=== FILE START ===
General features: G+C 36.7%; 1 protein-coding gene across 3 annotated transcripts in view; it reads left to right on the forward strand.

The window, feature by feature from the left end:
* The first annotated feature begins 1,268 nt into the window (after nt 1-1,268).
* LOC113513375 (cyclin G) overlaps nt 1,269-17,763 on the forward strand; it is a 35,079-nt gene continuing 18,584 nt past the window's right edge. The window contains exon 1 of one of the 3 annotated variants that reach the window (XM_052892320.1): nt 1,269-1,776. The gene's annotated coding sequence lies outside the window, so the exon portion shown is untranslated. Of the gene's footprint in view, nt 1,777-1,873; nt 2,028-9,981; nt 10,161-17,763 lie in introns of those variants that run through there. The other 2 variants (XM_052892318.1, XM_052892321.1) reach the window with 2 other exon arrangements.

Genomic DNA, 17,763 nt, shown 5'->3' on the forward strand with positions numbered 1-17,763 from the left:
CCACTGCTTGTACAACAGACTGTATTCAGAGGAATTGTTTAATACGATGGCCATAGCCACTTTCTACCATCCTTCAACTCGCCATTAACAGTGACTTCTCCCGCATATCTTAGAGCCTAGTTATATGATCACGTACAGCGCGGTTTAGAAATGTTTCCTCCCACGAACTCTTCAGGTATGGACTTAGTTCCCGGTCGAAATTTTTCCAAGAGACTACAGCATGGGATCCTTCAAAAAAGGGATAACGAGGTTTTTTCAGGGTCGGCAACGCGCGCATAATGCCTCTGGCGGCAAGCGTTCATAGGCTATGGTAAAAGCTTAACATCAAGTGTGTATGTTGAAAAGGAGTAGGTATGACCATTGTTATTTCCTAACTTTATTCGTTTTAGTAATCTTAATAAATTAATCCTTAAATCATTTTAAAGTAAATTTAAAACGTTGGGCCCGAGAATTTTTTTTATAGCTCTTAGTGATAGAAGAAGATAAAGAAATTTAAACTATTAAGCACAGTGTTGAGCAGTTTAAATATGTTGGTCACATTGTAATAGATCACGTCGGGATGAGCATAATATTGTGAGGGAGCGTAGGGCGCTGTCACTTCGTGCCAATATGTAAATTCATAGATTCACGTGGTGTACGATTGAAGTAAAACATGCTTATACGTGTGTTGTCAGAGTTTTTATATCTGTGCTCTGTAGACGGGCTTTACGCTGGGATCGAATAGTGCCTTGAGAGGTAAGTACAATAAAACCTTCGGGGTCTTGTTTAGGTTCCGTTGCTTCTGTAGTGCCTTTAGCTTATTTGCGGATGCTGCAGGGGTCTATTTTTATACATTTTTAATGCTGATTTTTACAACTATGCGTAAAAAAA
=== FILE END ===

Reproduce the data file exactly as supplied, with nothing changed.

General features: G+C 36.7%; 1 protein-coding gene across 3 annotated transcripts in view; it reads left to right on the forward strand.

The window, feature by feature from the left end:
* The first annotated feature begins 1,268 nt into the window (after nt 1-1,268).
* LOC113513375 (cyclin G) overlaps nt 1,269-17,763 on the forward strand; it is a 35,079-nt gene continuing 18,584 nt past the window's right edge. The window contains exon 1 of one of the 3 annotated variants that reach the window (XM_052892320.1): nt 1,269-1,776. The gene's annotated coding sequence lies outside the window, so the exon portion shown is untranslated. Of the gene's footprint in view, nt 1,777-1,873; nt 2,028-9,981; nt 10,161-17,763 lie in introns of those variants that run through there. The other 2 variants (XM_052892318.1, XM_052892321.1) reach the window with 2 other exon arrangements.

Genomic DNA, 17,763 nt, shown 5'->3' on the forward strand with positions numbered 1-17,763 from the left:
CCACTGCTTGTACAACAGACTGTATTCAGAGGAATTGTTTAATACGATGGCCATAGCCACTTTCTACCATCCTTCAACTCGCCATTAACAGTGACTTCTCCCGCATATCTTAGAGCCTAGTTATATGATCACGTACAGCGCGGTTTAGAAATGTTTCCTCCCACGAACTCTTCAGGTATGGACTTAGTTCCCGGTCGAAATTTTTCCAAGAGACTACAGCATGGGATCCTTCAAAAAAGGGATAACGAGGTTTTTTCAGGGTCGGCAACGCGCGCATAATGCCTCTGGCGGCAAGCGTTCATAGGCTATGGTAAAAGCTTAACATCAAGTGTGTATGTTGAAAAGGAGTAGGTATGACCATTGTTATTTCCTAACTTTATTCGTTTTAGTAATCTTAATAAATTAATCCTTAAATCATTTTAAAGTAAATTTAAAACGTTGGGCCCGAGAATTTTTTTTATAGCTCTTAGTGATAGAAGAAGATAAAGAAATTTAAACTATTAAGCACAGTGTTGAGCAGTTTAAATATGTTGGTCACATTGTAATAGATCACGTCGGGATGAGCATAATATTGTGAGGGAGCGTAGGGCGCTGTCACTTCGTGCCAATATGTAAATTCATAGATTCACGTGGTGTACGATTGAAGTAAAACATGCTTATACGTGTGTTGTCAGAGTTTTTATATCTGTGCTCTGTAGACGGGCTTTACGCTGGGATCGAATAGTGCCTTGAGAGGTAAGTACAATAAAACCTTCGGGGTCTTGTTTAGGTTCCGTTGCTTCTGTAGTGCCTTTAGCTTATTTGCGGATGCTGCAGGGGTCTATTTTTATACATTTTTAATGCTGATTTTTACAACTATGCGTAAAAAAA